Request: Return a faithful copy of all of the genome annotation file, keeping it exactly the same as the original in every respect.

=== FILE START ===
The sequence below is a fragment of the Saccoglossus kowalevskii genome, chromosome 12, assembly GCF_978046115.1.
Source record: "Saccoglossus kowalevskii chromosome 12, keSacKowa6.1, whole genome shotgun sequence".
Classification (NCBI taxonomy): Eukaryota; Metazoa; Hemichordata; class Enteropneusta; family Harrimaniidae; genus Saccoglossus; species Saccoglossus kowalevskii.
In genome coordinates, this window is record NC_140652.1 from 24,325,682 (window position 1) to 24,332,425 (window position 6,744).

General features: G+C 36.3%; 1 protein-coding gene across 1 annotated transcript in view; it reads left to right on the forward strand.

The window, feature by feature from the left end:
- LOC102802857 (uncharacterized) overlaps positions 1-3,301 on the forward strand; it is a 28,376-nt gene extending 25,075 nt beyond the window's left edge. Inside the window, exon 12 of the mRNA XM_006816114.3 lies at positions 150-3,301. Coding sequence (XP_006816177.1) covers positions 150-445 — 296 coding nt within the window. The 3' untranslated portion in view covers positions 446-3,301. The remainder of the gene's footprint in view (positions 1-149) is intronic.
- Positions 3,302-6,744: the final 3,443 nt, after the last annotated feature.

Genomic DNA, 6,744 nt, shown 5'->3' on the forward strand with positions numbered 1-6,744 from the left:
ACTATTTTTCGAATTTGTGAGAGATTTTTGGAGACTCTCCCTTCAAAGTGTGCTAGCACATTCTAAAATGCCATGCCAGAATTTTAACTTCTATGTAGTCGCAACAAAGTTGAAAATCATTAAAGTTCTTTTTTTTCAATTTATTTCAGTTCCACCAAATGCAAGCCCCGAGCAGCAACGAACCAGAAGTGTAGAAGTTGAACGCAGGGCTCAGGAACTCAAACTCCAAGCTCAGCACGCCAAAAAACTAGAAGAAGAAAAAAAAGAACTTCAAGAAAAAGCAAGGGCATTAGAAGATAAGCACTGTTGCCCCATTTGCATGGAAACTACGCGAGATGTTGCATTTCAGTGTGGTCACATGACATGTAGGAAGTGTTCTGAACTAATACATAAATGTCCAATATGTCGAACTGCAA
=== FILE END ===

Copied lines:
The sequence below is a fragment of the Saccoglossus kowalevskii genome, chromosome 12, assembly GCF_978046115.1.
Source record: "Saccoglossus kowalevskii chromosome 12, keSacKowa6.1, whole genome shotgun sequence".
Classification (NCBI taxonomy): Eukaryota; Metazoa; Hemichordata; class Enteropneusta; family Harrimaniidae; genus Saccoglossus; species Saccoglossus kowalevskii.
In genome coordinates, this window is record NC_140652.1 from 24,325,682 (window position 1) to 24,332,425 (window position 6,744).

General features: G+C 36.3%; 1 protein-coding gene across 1 annotated transcript in view; it reads left to right on the forward strand.

The window, feature by feature from the left end:
- LOC102802857 (uncharacterized) overlaps positions 1-3,301 on the forward strand; it is a 28,376-nt gene extending 25,075 nt beyond the window's left edge. Inside the window, exon 12 of the mRNA XM_006816114.3 lies at positions 150-3,301. Coding sequence (XP_006816177.1) covers positions 150-445 — 296 coding nt within the window. The 3' untranslated portion in view covers positions 446-3,301. The remainder of the gene's footprint in view (positions 1-149) is intronic.
- Positions 3,302-6,744: the final 3,443 nt, after the last annotated feature.

Genomic DNA, 6,744 nt, shown 5'->3' on the forward strand with positions numbered 1-6,744 from the left:
ACTATTTTTCGAATTTGTGAGAGATTTTTGGAGACTCTCCCTTCAAAGTGTGCTAGCACATTCTAAAATGCCATGCCAGAATTTTAACTTCTATGTAGTCGCAACAAAGTTGAAAATCATTAAAGTTCTTTTTTTTCAATTTATTTCAGTTCCACCAAATGCAAGCCCCGAGCAGCAACGAACCAGAAGTGTAGAAGTTGAACGCAGGGCTCAGGAACTCAAACTCCAAGCTCAGCACGCCAAAAAACTAGAAGAAGAAAAAAAAGAACTTCAAGAAAAAGCAAGGGCATTAGAAGATAAGCACTGTTGCCCCATTTGCATGGAAACTACGCGAGATGTTGCATTTCAGTGTGGTCACATGACATGTAGGAAGTGTTCTGAACTAATACATAAATGTCCAATATGTCGAACTGCAA